This week's episode was again a fantastic character study that seems to be bringing about the prophecy River foretold: the Doctor will fall lower than he ever has before.
Last week the Doctor locked an older, bitter Amy out of the TARDIS (well, had Rory lock her out), one who had lost all faith in him after he failed to save her.
This week, the Doctor forced Amy to lose faith in him (in order to save her, that which she had faith he would do, but still).
Finally, the Doctor having seen a possible future Amy due to his influence on her life and hating what he had made her and seeing someone that could have become a companion dying after he had promised to save her, the Doctor decided it was time for Amy and Rory to stop traveling with him.
It isn't the first time that the Doctor has made the conscious decision to kick someone out of the TARDIS.
Granted most people make the decision to leave on their own.
Or circumstances force the decision, most notably with Donna's situation of having to forget the Doctor in order to live, Rose being in a different reality, and, of course, Adric who died in Earthshock.
But, the Doctor has forced people to leave the TARDIS before.
The first time it was his own granddaughter, Susan Foreman in The Dalek Invasion of Earth.
He realized that she would never live her own life if she remained with him, so after locking the doors to the TARDIS and a tearful farewell, the TARDIS dematerialized without Susan aboard.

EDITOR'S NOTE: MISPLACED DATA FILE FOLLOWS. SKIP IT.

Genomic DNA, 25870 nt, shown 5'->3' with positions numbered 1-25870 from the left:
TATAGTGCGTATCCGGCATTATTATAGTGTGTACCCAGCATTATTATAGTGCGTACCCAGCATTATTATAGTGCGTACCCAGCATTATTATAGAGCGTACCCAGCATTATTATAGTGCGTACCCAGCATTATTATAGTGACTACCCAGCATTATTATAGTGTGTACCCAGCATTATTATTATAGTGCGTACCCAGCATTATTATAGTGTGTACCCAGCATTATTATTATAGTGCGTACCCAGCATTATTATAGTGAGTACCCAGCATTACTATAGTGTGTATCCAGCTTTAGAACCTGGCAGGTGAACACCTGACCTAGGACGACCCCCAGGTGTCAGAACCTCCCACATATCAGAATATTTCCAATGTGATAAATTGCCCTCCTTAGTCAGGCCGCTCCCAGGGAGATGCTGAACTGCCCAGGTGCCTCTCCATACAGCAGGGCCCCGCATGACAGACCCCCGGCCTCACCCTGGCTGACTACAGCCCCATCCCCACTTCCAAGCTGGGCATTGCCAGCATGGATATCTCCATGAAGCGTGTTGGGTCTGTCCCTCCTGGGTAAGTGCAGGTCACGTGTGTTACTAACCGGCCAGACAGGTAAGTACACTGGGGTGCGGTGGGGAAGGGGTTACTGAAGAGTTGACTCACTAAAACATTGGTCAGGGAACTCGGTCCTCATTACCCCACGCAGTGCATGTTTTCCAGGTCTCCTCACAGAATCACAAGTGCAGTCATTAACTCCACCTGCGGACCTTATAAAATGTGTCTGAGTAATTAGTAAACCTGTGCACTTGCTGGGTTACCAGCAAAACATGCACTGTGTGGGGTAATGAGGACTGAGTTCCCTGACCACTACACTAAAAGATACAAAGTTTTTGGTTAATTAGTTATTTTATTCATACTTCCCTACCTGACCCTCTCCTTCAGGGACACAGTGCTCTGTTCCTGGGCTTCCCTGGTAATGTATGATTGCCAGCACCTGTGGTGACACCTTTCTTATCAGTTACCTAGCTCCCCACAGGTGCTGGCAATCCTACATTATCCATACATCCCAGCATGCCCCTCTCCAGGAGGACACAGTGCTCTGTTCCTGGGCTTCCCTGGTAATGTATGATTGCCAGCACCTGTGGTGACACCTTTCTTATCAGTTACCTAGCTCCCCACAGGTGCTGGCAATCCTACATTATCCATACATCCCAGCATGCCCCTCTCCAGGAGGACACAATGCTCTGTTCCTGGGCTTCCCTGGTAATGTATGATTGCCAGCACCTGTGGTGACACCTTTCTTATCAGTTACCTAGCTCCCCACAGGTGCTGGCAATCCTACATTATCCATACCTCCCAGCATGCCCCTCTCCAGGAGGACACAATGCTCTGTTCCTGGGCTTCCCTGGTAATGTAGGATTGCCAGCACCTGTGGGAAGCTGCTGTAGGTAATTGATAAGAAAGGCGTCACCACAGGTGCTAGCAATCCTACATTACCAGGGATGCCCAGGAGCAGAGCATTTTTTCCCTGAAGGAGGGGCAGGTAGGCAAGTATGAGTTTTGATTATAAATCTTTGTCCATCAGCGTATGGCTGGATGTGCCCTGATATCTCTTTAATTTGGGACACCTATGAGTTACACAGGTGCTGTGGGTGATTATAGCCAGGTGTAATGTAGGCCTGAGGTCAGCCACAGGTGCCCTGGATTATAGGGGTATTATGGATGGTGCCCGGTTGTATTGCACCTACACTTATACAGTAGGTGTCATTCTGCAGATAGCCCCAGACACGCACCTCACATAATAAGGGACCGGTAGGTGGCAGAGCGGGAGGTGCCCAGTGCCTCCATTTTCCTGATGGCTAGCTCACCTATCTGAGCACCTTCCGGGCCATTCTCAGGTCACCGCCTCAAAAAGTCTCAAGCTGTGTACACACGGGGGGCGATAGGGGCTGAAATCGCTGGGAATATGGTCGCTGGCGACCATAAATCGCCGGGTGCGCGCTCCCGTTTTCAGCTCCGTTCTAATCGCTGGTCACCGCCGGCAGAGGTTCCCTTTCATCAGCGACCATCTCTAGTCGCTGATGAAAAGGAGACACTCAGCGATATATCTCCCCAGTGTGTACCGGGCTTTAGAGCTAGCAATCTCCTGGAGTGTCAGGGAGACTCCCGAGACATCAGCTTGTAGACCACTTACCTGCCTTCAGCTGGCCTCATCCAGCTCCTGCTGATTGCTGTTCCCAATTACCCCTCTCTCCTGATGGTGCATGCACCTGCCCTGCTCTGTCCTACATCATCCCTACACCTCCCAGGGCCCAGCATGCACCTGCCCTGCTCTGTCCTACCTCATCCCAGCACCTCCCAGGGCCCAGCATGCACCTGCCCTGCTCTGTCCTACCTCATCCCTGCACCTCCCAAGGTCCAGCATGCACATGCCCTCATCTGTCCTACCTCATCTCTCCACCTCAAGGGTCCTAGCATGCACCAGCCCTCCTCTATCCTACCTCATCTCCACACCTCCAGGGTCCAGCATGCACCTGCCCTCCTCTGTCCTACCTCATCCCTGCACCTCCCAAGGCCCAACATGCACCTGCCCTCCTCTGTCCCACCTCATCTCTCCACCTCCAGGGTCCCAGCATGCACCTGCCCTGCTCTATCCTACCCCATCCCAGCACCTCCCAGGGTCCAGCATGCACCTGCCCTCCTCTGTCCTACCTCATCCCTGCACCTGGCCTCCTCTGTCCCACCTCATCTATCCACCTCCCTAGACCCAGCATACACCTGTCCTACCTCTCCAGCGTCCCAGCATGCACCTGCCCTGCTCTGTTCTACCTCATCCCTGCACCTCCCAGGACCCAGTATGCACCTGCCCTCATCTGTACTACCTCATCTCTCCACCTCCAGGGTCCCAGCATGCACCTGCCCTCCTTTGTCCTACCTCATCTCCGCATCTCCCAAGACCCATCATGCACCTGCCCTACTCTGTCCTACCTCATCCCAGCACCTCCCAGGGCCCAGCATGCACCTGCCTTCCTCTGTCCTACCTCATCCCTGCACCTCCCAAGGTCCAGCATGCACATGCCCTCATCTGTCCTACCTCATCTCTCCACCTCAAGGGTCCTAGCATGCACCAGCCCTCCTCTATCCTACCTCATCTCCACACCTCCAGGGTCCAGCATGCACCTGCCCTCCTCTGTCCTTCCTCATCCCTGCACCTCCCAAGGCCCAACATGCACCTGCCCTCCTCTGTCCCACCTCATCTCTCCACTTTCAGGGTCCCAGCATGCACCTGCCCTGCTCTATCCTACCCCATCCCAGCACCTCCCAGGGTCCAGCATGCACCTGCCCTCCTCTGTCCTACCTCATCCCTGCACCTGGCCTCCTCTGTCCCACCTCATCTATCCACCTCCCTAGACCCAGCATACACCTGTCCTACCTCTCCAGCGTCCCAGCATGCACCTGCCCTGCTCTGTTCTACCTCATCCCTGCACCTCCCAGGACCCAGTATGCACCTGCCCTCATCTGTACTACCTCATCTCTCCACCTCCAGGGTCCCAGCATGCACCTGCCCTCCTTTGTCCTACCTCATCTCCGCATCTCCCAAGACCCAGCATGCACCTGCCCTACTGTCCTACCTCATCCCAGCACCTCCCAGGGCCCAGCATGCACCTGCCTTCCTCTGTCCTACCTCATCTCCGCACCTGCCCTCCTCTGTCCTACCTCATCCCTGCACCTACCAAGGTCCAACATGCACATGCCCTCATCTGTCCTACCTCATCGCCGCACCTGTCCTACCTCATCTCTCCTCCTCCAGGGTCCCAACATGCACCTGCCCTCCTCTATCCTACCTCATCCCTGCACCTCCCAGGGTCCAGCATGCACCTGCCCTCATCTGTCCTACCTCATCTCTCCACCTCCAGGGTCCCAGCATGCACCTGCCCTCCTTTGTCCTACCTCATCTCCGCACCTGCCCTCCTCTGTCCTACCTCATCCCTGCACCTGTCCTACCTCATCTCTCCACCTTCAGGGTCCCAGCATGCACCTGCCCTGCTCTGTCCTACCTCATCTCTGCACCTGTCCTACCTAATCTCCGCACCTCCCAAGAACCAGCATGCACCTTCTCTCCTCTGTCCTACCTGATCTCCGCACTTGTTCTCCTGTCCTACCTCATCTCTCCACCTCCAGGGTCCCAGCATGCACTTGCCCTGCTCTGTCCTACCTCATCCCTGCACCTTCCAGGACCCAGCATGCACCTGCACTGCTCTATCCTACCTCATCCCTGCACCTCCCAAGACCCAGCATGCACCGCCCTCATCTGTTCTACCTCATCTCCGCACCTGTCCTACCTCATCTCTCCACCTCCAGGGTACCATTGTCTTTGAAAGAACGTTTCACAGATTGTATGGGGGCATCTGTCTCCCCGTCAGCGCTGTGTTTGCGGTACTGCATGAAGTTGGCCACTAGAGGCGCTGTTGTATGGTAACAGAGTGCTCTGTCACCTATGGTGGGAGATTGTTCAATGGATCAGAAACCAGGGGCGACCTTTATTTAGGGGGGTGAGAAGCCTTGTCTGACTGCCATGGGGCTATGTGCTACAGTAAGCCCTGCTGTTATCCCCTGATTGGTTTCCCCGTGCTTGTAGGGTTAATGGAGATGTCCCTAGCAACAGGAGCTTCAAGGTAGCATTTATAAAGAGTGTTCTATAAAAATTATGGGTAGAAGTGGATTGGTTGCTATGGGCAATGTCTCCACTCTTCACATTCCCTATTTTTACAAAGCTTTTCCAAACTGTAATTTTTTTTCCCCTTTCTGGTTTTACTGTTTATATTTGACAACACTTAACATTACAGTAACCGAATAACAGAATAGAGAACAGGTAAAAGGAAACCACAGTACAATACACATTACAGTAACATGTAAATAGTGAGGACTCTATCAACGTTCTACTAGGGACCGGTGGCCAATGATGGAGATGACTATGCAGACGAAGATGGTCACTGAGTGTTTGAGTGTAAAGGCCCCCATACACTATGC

She would make another appearance in the special The Five Doctors (no mention was made of the man she left the Doctor for).
The next time the Doctor felt it necessary to leave someone behind was because the Time Lords called him back home, and, at the time, Gallifrey was off limits to humans. That meant that Sarah Jane had to stay behind.
Very rarely does the Doctor tell companions that they have to leave, and it is always painful when it happens, even if they always seem to return (like Susan in The Five Doctors and Sarah Jane in School Reunion, The Stolen Earth, and Journey's End plus her own spin-off).
Obviously we haven't seen the end of Amy and Rory, but their time as regulars in the TARDIS might indeed be over.
The other interesting things that seemed to be happening in this episode involved the Doctor himself.
Two episodes ago in Night Terrors, the Doctor got extremely frustrated with a Rubix Cube.
Last night, the Doctor quickly solved a Rubix Cube with very little thought (and without mention).
In the first episode that featured Matt Smith as the titular Time Lord, we learned that this regeneration absolutely hates apples.
Last night, the Doctor ate an apple.
Then, of course, there is this....
Yes, that is Matt Smith as the clown.
Don't talk to the clown - Amy Pond
There has to be a reason that Matt Smith, the main actor on the show, was put into makeup and costume to play a clown that had no lines. Easily a role that could have gone to an Extra. So why is the star of the show playing the part?
It has to mean something.
So does the apple.
So does the Rubix Cube.
At the end of The Night Terrors, the Doctor says, "It's good to have everybody back in the flesh."
This could be significant. If the Doctor had been facing the camera when he said it, it would be easy to write this line off since the episode was originally supposed to air in the first half of the season (prior to the reveal that Amy was in fact flesh), but since you didn't see the Doctor's face as he said it, any line could have been substituted here and yet the Doctor still talks about "the flesh."